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As ‘culture of violence’ spreads, debate over kids & guns conti

NASHVILLE, Tenn. (BP)–Americans were stunned in the past year as a creeping “culture of violence” ravaged a host of schoolyards. And experts warn an even greater plague is growing in the heart of a generation infected by a “virus of violence.”
With the incidence of crime and violence declining only slightly in the country, Ron Stephens, head of the National School Safety Center, warned Congress last April “the severity of those incidents continues to escalate.”
He attributed the escalation to an increase in firepower and to youth who are more volatile than in the past. “We’re talking not about fistfights with a few bruises, but body counts,” he said, adding kids today are often “more callous, less remorseful and have a lot of anger inside.”
The shots that rang out in schools, while symptomatic of a larger problem, do not portend schoolyards becoming killing fields, according to the Justice Policy Institute.
“There is a big problem of kids being killed in America,” Vincent Schiraldi, director of the institute, told Associated Press. The criminal justice research group advocates increasing youth crime prevention rather than punishment. “If politicians spend all of the next year trying to come up with a solution for the ‘school killing’ problem, they could miss the real problem,” he continued, saying everyday gun violence outside of school is a much bigger threat to children.
Noting many of the shootings were at rural schools where such violence is rare, Schiraldi said, “That made it more of a man-bites-dog-type news hook … as opposed to [more common shootings among] urban kids, kids of color.”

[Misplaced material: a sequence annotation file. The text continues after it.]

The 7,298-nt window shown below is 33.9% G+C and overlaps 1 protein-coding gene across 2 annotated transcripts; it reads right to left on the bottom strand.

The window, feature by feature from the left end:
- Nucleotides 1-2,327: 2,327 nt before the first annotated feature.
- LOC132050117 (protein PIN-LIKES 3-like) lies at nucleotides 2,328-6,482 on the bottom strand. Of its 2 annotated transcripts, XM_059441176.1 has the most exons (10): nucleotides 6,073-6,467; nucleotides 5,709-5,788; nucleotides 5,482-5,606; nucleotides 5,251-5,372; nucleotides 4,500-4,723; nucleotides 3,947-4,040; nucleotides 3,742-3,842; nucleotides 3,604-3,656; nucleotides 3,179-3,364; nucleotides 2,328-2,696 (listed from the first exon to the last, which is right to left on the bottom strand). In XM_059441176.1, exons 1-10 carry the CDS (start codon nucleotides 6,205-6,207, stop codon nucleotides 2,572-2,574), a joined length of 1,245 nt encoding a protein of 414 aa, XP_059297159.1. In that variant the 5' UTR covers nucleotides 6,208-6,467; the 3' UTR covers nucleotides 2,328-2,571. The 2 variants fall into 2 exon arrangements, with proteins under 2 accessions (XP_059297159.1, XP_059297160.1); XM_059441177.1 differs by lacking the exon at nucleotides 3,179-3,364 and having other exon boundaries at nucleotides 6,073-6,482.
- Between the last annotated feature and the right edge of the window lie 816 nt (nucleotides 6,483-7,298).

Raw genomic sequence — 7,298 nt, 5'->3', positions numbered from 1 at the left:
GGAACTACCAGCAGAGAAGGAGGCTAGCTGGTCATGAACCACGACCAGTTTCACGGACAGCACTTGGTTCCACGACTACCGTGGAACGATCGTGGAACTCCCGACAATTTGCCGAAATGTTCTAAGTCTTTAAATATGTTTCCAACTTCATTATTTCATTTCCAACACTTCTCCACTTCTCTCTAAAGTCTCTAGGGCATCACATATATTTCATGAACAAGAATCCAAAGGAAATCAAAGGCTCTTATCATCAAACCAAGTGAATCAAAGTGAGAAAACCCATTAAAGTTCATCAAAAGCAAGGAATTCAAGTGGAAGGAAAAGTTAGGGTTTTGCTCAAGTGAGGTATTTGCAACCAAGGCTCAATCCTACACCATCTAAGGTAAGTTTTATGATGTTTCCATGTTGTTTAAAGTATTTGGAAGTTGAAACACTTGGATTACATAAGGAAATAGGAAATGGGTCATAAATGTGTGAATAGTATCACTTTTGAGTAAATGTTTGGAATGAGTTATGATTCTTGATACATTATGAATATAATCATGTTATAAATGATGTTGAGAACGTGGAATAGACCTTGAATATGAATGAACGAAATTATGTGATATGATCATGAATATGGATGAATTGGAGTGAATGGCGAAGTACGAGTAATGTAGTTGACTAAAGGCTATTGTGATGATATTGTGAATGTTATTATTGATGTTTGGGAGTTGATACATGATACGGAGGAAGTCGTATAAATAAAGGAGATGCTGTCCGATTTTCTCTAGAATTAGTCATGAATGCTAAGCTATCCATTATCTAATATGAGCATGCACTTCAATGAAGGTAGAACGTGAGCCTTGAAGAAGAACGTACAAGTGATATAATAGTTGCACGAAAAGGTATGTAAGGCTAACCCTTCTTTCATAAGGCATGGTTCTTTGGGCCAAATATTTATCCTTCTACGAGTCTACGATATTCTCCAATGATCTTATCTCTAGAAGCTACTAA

Firearm-related homicide is a particularly serious problem among urban African American adolescents and is typically not a serious problem among predominantly white families in the suburbs.
In the eight years prior to 1993, the rate of firearm homicide among white adolescents more than doubled, up to 10 per 100,000, while the rate among African American adolescents more than tripled to 131.5 per 100,000, reports the National Center for Health Statistics.
More U.S. teenagers die from gunshot wounds than all natural causes combined, and firearm-related mortality accounts for almost half of all deaths among African American teens, according to the U.S. Department of Justice. The death rate for minority youth from gunfire is more than three times the rate of death from motor vehicle accidents.
Larry Bentz, principal of Thurston High School in Springfield, Ore., where a 15-year-old is charged with the deaths of two students and his parents, said on NBC’s “Today” show: “It’s not school violence; it’s community violence and the violence that teenagers face in the community during the entire day, not what happened in our school at that point in time.” Metal detectors and increased police presence are not the answer to stemming this tide of violence, he contended.